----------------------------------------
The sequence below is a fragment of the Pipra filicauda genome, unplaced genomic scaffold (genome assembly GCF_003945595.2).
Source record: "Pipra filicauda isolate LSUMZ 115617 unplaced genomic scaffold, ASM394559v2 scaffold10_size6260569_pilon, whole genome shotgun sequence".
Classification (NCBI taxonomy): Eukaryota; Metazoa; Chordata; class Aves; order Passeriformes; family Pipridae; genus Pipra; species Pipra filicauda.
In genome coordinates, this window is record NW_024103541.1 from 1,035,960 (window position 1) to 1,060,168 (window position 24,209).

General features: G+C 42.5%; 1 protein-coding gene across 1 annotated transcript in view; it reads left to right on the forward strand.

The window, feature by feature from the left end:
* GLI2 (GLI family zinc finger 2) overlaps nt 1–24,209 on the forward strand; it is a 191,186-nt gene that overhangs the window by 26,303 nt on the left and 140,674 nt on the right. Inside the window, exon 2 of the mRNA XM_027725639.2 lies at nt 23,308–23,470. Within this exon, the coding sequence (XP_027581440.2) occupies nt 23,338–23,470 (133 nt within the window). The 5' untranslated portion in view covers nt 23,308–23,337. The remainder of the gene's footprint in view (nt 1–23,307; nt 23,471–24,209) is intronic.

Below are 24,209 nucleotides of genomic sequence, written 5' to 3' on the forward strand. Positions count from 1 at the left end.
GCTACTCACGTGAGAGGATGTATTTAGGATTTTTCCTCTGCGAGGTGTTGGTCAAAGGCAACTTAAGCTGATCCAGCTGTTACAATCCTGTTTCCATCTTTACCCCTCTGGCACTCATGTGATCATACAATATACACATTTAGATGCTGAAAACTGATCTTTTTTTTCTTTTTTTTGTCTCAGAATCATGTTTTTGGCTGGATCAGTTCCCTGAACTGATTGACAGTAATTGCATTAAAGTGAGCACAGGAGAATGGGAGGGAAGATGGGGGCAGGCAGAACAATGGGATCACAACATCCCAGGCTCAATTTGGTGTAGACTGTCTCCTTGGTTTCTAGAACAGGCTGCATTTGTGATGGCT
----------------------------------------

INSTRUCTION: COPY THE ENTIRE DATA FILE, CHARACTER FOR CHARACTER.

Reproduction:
The sequence below is a fragment of the Pipra filicauda genome, unplaced genomic scaffold (genome assembly GCF_003945595.2).
Source record: "Pipra filicauda isolate LSUMZ 115617 unplaced genomic scaffold, ASM394559v2 scaffold10_size6260569_pilon, whole genome shotgun sequence".
Classification (NCBI taxonomy): Eukaryota; Metazoa; Chordata; class Aves; order Passeriformes; family Pipridae; genus Pipra; species Pipra filicauda.
In genome coordinates, this window is record NW_024103541.1 from 1,035,960 (window position 1) to 1,060,168 (window position 24,209).

General features: G+C 42.5%; 1 protein-coding gene across 1 annotated transcript in view; it reads left to right on the forward strand.

The window, feature by feature from the left end:
* GLI2 (GLI family zinc finger 2) overlaps nt 1–24,209 on the forward strand; it is a 191,186-nt gene that overhangs the window by 26,303 nt on the left and 140,674 nt on the right. Inside the window, exon 2 of the mRNA XM_027725639.2 lies at nt 23,308–23,470. Within this exon, the coding sequence (XP_027581440.2) occupies nt 23,338–23,470 (133 nt within the window). The 5' untranslated portion in view covers nt 23,308–23,337. The remainder of the gene's footprint in view (nt 1–23,307; nt 23,471–24,209) is intronic.

Below are 24,209 nucleotides of genomic sequence, written 5' to 3' on the forward strand. Positions count from 1 at the left end.
GCTACTCACGTGAGAGGATGTATTTAGGATTTTTCCTCTGCGAGGTGTTGGTCAAAGGCAACTTAAGCTGATCCAGCTGTTACAATCCTGTTTCCATCTTTACCCCTCTGGCACTCATGTGATCATACAATATACACATTTAGATGCTGAAAACTGATCTTTTTTTTCTTTTTTTTGTCTCAGAATCATGTTTTTGGCTGGATCAGTTCCCTGAACTGATTGACAGTAATTGCATTAAAGTGAGCACAGGAGAATGGGAGGGAAGATGGGGGCAGGCAGAACAATGGGATCACAACATCCCAGGCTCAATTTGGTGTAGACTGTCTCCTTGGTTTCTAGAACAGGCTGCATTTGTGATGGCT